I found a better way to resolve the name conflict for resx-files loaded with scriptresx.ashx. Just update the classFullName resheader in your resx file. Details in my new post:

JavaScript Localization in SharePoint
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11 responses to “ScriptResx.ashx in SharePoint

  1. Mario 2014-07-21 at 11:29

    Hello Anatoly,

    We use this approach on our sharepoint pages which works fine in IE.
    But recently we found out it does not work in Safari.

    Do you have any idea how to fix this?

    Kind regards,
    Mario

    • Anatoly Mironov 2014-07-21 at 15:55

      Hi,Mario! It should work in Safari, as it is a standard ajax call. Unfortunately I do not have access to a Mac with a Safari. Perhaps it is some authentication issue in the ajax call. I’ll try to ask somebody who does have a Mac to try it out.

  2. Mario 2014-07-21 at 16:06

    Hello Anatoly,

    I tested with Safari on windows. You can try that yourself if you want. 😉

    Kind regards,
    Mario

  3. Mario 2014-07-22 at 16:45

    Hello Anatoly,

    Thanks.
    It seems that my issue is that the script in Safari isn’t loaded yet before called.
    And this issue is not there in IE.
    So I tried window.load and document.ready but this is giving me a headache because one does not work in all browsers.
    Do you have a suggestion how to use a script that fires after document or DOM has loaded completely?

    Kind regards,
    Mario

  4. Mario 2014-07-22 at 17:02

    Hello Anatoly,

    Just to be complete. I use the following code. Which runs fine in IE (all 3 alerts) But will only return the first 2 alerts in Safari:

    window.onload=function(){

    var thisUserID = $().SPServices.SPGetCurrentUser({
    fieldName: “SipAddress”,
    debug: false
    });
    alert(thisUserID);

    // Get Current language information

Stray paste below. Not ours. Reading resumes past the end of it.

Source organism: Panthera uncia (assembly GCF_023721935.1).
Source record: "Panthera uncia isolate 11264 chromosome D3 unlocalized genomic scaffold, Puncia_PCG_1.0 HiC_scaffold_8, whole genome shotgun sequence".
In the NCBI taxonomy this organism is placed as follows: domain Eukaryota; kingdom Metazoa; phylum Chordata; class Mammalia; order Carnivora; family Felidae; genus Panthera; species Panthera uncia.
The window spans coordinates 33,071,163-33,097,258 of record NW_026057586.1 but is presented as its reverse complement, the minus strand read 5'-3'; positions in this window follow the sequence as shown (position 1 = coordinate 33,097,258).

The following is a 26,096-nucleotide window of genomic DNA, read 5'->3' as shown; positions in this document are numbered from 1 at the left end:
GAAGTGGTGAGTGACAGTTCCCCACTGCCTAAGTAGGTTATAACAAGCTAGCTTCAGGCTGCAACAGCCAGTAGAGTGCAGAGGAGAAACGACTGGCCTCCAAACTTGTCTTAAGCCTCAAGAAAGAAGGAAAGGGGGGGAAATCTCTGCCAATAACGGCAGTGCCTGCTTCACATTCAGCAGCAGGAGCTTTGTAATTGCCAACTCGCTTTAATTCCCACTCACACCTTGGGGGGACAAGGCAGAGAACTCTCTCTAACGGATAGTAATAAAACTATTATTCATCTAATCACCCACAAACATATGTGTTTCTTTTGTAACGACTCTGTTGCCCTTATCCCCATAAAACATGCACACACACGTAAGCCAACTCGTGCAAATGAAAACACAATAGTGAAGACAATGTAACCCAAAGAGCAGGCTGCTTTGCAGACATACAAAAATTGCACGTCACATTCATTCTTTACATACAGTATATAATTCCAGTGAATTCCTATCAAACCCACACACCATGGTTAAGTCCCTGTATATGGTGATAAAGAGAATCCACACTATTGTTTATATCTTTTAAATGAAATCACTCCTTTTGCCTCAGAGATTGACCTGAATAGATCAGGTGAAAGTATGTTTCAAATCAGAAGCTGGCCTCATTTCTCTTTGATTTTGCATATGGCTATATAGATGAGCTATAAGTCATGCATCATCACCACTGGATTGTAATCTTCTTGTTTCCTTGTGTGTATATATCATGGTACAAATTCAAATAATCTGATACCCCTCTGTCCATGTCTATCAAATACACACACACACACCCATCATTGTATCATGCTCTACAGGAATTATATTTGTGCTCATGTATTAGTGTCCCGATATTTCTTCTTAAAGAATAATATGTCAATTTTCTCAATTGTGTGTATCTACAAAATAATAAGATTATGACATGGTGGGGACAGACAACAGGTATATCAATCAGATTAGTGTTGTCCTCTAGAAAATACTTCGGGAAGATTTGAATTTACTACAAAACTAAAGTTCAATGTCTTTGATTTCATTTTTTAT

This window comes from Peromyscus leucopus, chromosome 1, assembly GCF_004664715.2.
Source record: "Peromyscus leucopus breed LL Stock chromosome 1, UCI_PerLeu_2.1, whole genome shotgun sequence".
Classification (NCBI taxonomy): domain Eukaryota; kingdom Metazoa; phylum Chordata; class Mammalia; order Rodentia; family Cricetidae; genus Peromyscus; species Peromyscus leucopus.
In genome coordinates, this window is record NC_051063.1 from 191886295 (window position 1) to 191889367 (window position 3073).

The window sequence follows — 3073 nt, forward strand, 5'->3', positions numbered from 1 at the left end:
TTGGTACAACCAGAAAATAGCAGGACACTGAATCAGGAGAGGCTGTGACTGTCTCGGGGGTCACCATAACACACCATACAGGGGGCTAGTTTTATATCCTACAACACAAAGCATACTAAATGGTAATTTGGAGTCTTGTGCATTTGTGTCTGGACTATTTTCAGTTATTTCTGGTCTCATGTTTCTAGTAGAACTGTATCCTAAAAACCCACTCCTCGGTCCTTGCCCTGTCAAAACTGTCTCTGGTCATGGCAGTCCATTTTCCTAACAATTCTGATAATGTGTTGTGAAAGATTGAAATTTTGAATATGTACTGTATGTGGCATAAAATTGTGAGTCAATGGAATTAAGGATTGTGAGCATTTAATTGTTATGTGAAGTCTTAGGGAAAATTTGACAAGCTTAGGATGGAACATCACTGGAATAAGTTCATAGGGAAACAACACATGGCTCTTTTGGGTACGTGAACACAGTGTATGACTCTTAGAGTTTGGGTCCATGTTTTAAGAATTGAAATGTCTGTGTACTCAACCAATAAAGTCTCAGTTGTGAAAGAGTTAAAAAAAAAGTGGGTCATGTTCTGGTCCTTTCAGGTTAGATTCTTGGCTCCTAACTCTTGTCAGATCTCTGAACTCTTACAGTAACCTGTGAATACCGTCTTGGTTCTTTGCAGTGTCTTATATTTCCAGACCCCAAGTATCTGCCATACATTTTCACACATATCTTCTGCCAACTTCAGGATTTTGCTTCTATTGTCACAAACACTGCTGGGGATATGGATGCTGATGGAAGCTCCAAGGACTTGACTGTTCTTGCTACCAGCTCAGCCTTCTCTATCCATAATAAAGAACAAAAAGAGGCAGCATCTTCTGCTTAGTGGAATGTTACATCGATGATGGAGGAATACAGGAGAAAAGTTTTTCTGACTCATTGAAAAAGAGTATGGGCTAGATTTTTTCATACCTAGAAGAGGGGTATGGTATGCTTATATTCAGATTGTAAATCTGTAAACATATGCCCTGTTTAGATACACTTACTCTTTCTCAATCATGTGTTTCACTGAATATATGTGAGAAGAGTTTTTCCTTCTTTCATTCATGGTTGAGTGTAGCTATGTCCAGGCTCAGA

function GetCurrentCulture(){
    var lang = document.getElementsByTagName(‘html’)[0].getAttribute(‘lang’);
    var strs = lang.split(‘-‘);
    return strs[0].toString() + ‘-‘ + strs[1].toString().toUpperCase() ;
    }
    var currentCult = GetCurrentCulture();
    alert(currentCult);
    var search_query = “/_layouts/ScriptResx.ashx?culture=” + currentCult + “&name=InCompanyApps”;
    s = document.createElement(‘script’);
    s.src = search_query;
    document.getElementsByTagName(‘head’)[0].appendChild(s);

    // Get tag text according to current culture
    var myRes = Res;
    alert(“Localized Value is : ” + myRes[‘new_Item’]);
    var myID = fd.getUrlParam(window.location.href, ‘ID’);
    //alert(myID);

    }

    • Anatoly Mironov 2014-07-22 at 17:31

      Maybe, Safari treats the script tag differently, Try setting async=false: s.async=”false”. You could also provide a new onload event for the new script element: s.onload = function() { alert(Res[‘new_Item’]);}; Another thing, you shouldn’t override window.onload, it may have dangerous consequences.

  5. Mario 2014-07-22 at 17:51

    Hello Anatoly,

    Now I have included your suggestions which works fine in Safari but not in IE:

    var thisUserID = $().SPServices.SPGetCurrentUser({
    fieldName: “SipAddress”,
    debug: false
    });
    alert(thisUserID);

    // Get Current language information
    function GetCurrentCulture(){
    var lang = document.getElementsByTagName(‘html’)[0].getAttribute(‘lang’);
    var strs = lang.split(‘-‘);
    return strs[0].toString() + ‘-‘ + strs[1].toString().toUpperCase() ;
    }
    var currentCult = GetCurrentCulture();
    alert(currentCult);
    var search_query = “/_layouts/ScriptResx.ashx?culture=” + currentCult + “&name=InCompanyApps”;
    s = document.createElement(‘script’);
    s.src = search_query;
    s.async=”false”;
    document.getElementsByTagName(‘head’)[0].appendChild(s);

    s.onload = function() { alert(Res[‘new_Item’]);};

    • Anatoly Mironov 2014-07-22 at 17:55

      That’s strange. Perhaps the only thing to do is to keep the code that works in IE, and implement special code for Safari. In SharePoint javascript library, there is a variable called browseris. There you can check if it is Safari.

  6. Pingback: Accédez à vos fichiers de ressources selon la langue courante avec SharePoint 2010 | The collaboration corner